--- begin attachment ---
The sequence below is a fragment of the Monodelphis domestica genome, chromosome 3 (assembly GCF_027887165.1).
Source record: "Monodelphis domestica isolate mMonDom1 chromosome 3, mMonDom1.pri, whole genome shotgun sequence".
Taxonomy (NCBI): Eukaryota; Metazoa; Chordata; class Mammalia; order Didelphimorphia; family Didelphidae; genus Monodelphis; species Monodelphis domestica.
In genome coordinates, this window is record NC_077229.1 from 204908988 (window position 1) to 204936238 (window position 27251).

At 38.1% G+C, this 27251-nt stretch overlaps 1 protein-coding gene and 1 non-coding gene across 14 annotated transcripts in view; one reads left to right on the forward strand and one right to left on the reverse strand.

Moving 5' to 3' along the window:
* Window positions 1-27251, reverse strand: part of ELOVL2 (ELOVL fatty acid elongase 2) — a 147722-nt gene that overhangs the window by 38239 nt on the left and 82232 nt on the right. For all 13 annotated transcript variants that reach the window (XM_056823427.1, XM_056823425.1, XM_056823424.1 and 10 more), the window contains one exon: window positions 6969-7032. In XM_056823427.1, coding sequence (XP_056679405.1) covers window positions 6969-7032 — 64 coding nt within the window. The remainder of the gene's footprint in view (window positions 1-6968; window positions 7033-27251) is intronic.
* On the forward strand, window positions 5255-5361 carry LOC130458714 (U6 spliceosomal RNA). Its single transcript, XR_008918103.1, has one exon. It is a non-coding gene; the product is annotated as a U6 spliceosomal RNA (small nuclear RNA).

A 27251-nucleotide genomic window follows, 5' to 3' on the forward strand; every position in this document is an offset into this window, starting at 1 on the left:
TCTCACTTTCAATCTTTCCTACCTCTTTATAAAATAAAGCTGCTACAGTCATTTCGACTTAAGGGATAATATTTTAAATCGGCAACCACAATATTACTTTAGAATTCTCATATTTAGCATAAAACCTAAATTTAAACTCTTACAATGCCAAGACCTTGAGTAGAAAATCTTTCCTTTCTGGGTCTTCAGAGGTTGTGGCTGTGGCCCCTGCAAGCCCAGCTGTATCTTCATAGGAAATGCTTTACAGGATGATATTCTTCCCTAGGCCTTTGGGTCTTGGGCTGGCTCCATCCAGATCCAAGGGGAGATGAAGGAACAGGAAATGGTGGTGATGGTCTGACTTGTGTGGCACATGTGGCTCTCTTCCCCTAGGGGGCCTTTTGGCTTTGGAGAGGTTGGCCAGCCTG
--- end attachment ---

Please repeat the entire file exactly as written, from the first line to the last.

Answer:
The sequence below is a fragment of the Monodelphis domestica genome, chromosome 3 (assembly GCF_027887165.1).
Source record: "Monodelphis domestica isolate mMonDom1 chromosome 3, mMonDom1.pri, whole genome shotgun sequence".
Taxonomy (NCBI): Eukaryota; Metazoa; Chordata; class Mammalia; order Didelphimorphia; family Didelphidae; genus Monodelphis; species Monodelphis domestica.
In genome coordinates, this window is record NC_077229.1 from 204908988 (window position 1) to 204936238 (window position 27251).

At 38.1% G+C, this 27251-nt stretch overlaps 1 protein-coding gene and 1 non-coding gene across 14 annotated transcripts in view; one reads left to right on the forward strand and one right to left on the reverse strand.

Moving 5' to 3' along the window:
* Window positions 1-27251, reverse strand: part of ELOVL2 (ELOVL fatty acid elongase 2) — a 147722-nt gene that overhangs the window by 38239 nt on the left and 82232 nt on the right. For all 13 annotated transcript variants that reach the window (XM_056823427.1, XM_056823425.1, XM_056823424.1 and 10 more), the window contains one exon: window positions 6969-7032. In XM_056823427.1, coding sequence (XP_056679405.1) covers window positions 6969-7032 — 64 coding nt within the window. The remainder of the gene's footprint in view (window positions 1-6968; window positions 7033-27251) is intronic.
* On the forward strand, window positions 5255-5361 carry LOC130458714 (U6 spliceosomal RNA). Its single transcript, XR_008918103.1, has one exon. It is a non-coding gene; the product is annotated as a U6 spliceosomal RNA (small nuclear RNA).

A 27251-nucleotide genomic window follows, 5' to 3' on the forward strand; every position in this document is an offset into this window, starting at 1 on the left:
TCTCACTTTCAATCTTTCCTACCTCTTTATAAAATAAAGCTGCTACAGTCATTTCGACTTAAGGGATAATATTTTAAATCGGCAACCACAATATTACTTTAGAATTCTCATATTTAGCATAAAACCTAAATTTAAACTCTTACAATGCCAAGACCTTGAGTAGAAAATCTTTCCTTTCTGGGTCTTCAGAGGTTGTGGCTGTGGCCCCTGCAAGCCCAGCTGTATCTTCATAGGAAATGCTTTACAGGATGATATTCTTCCCTAGGCCTTTGGGTCTTGGGCTGGCTCCATCCAGATCCAAGGGGAGATGAAGGAACAGGAAATGGTGGTGATGGTCTGACTTGTGTGGCACATGTGGCTCTCTTCCCCTAGGGGGCCTTTTGGCTTTGGAGAGGTTGGCCAGCCTG